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Problem Description

Here's another physical world simulation  program that represents a simple gravity driven cart that knows how to accelerate under the influence of gravity and has some rolling friction that will cause it to coast to a stop eventually. 

Background & Techniques

This program is a test-bed for for a future Roller Coaster program.    The idea is to end up with a TCart object that behaves realistically as it rolls down a track at various angles (up and down),  with various levels of gravity, mass, friction.  

I'm still developing the code, but thought that this version contains enough interesting concepts to make it worth posting.   Let me assure you that, even though the cart behaves pretty well now, I've sent it flying many directions at many speeds while debugging the code.   Fun!

The Physics 

Like the Bouncing Ball program, we need to allow for gravity pulling down on a object.  Unlike  bouncing ball, the cart is constrained by the track so most of the force is probably spent just pushing against the track and only the leftover force is available to move the cart.    Let's use theta to represent the angle of the track to the horizon.   By convention we'll use  positive values for track descending to the right, and negative values for ascending to the right.   Then the force due to  gravity acting straight down is divided into two components:   one pushing at right angles against the track,  mass*gravity*cos(theta) and one acting parallel to the track and available to move the cart, mass*gravity*sin(theta).   There is some drag trying to keep the cart from accelerating, specifically rolling friction caused by friction in the wheels and axels and the slight deformation of the track as the wheels roll over it.     There is also drag due to the cart pushing the air out of the way as it  moves, we'll ignore that for now.    The opposing force due to rolling friction is proportional to the weight pushing against the track  and the coefficient of rolling friction (friction).  So opposing force = friction*mass*gravity*cos(theta).    The cart will be accelerated, according the Mr. Newton, by an amount directly proportional to the net force applied and inversely proportional to the mass, a=(aiding force-opposing force)/mass.  Note that as long as mass is not 0, it simply cancels out, i.e. things with more mass do get pulled to earth harder, but it takes more force to get heavy things moving.     

The TRamp class

TRamp  is pretty minimal - just enough to draw a few lines for a track.  I'm assuming that the final roller coaster track will be drawn with a bunch of short line segments.   The interesting routine is GetAngle,  called when the cart is to be moved.  It finds the line segment on the ramp representing the current cart position.   GetAngle scans forward or backward, depending on which direction the cart is moving until a segment is found encompassing the given Xval value.   Future loops in the track will cause multiple line segments  containing a particular Xval, so I take a StartAt parameter to begin the search.  When the segment is found, the Yval value corresponding to Xval  is found by interpolation and passed back to the caller.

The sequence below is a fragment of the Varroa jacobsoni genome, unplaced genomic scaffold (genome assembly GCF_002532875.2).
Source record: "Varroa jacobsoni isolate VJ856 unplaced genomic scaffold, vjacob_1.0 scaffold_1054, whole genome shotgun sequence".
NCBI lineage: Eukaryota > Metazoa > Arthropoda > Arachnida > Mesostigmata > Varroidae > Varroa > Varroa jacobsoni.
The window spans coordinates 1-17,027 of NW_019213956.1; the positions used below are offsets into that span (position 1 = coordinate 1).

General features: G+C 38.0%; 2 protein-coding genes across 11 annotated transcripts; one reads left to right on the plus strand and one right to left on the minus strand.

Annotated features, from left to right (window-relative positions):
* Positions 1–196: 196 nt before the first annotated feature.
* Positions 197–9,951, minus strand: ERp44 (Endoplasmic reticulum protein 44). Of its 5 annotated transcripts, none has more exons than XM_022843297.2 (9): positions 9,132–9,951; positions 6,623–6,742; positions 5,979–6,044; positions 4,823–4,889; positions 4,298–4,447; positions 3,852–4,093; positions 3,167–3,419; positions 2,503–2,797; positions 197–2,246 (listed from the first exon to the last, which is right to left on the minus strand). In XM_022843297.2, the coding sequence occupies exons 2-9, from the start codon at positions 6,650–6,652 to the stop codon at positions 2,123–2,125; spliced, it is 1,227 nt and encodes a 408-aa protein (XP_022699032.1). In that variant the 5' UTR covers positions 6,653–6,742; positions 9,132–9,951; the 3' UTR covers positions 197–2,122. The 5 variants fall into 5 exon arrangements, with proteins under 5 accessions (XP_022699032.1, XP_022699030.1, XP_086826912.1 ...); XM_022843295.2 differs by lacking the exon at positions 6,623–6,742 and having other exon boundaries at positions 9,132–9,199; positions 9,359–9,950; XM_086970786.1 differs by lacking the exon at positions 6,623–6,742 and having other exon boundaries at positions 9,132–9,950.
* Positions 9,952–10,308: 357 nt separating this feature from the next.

The TCart class

TCart has scaling properties Locscale and TimeScale which I haven't' worried about yet - the idea eventually is to make the user interface in real world units (feet & pounds, or meters & kilograms).   The Timescale property will allow the action to be speeded up - a thrilling ride that takes a minute in real time probably wouldn't look very thrilling  if it ran for a minute on the screen.  

Procedure Steptime does the move calculations, incrementing time by Timestep seconds each time it's called.     Xval is incremented by velocity*Timestep, then TRamp.GetAngle is called to get the track angle and YVal for this piece of track.  Acceleration for this angle is calculated as described above. The "opposing force" part is not quite straightforward - it's direction is determined by the direction of motion, independent of the ramp angle.   I ended up defining a "sign" function and multiplying the opposing force by sign(velocity) to make sure that it always acted to slow the cart.  

The DrawCart procedure also may be of interest to beginners.  It uses the routines from the Rotate Square program to define a rectangle  then rotate and translate it to its final location.     The wheels are imperfectly located on hills for two reasons - 1) the TCanvas.ellipse procedure used to draw them needs 4 corners of a square to define each circle and 2)  I was too lazy to write the code define, rotate, and translate each wheel's rectangle - seems like overkill somehow.    

DrawCart also uses a "sprite" technique to draw the cart.  The idea is to capture the piece of the background image where the cart will be drawn before drawing the cart.  When it's time to draw the cart again, we'll restore the background (erasing the old cart image), then capture a new piece of the background image for the new cart location.    The bitmap,  Savebg, is defined to hold the background image.  Saverect is a TRect record holding the coordinates of the area to be saved and restored. 

Running/Exploring the Program 

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Suggestions for Further Explorations

What if the track falls faster that the natural free-fall path of the cart?  Program needs to test and "fly the cart" off of the track if this design constraint is violated.
I would like to define linear and time scaling factors so that inputs can be in natural units with the  program handling the details of translating to pixels.  But still give user access to  natural unit readouts for x/y position, velocity, angle, and acceleration.  
Cart need to track successfully around loops (or not!).   Centripetal force?  
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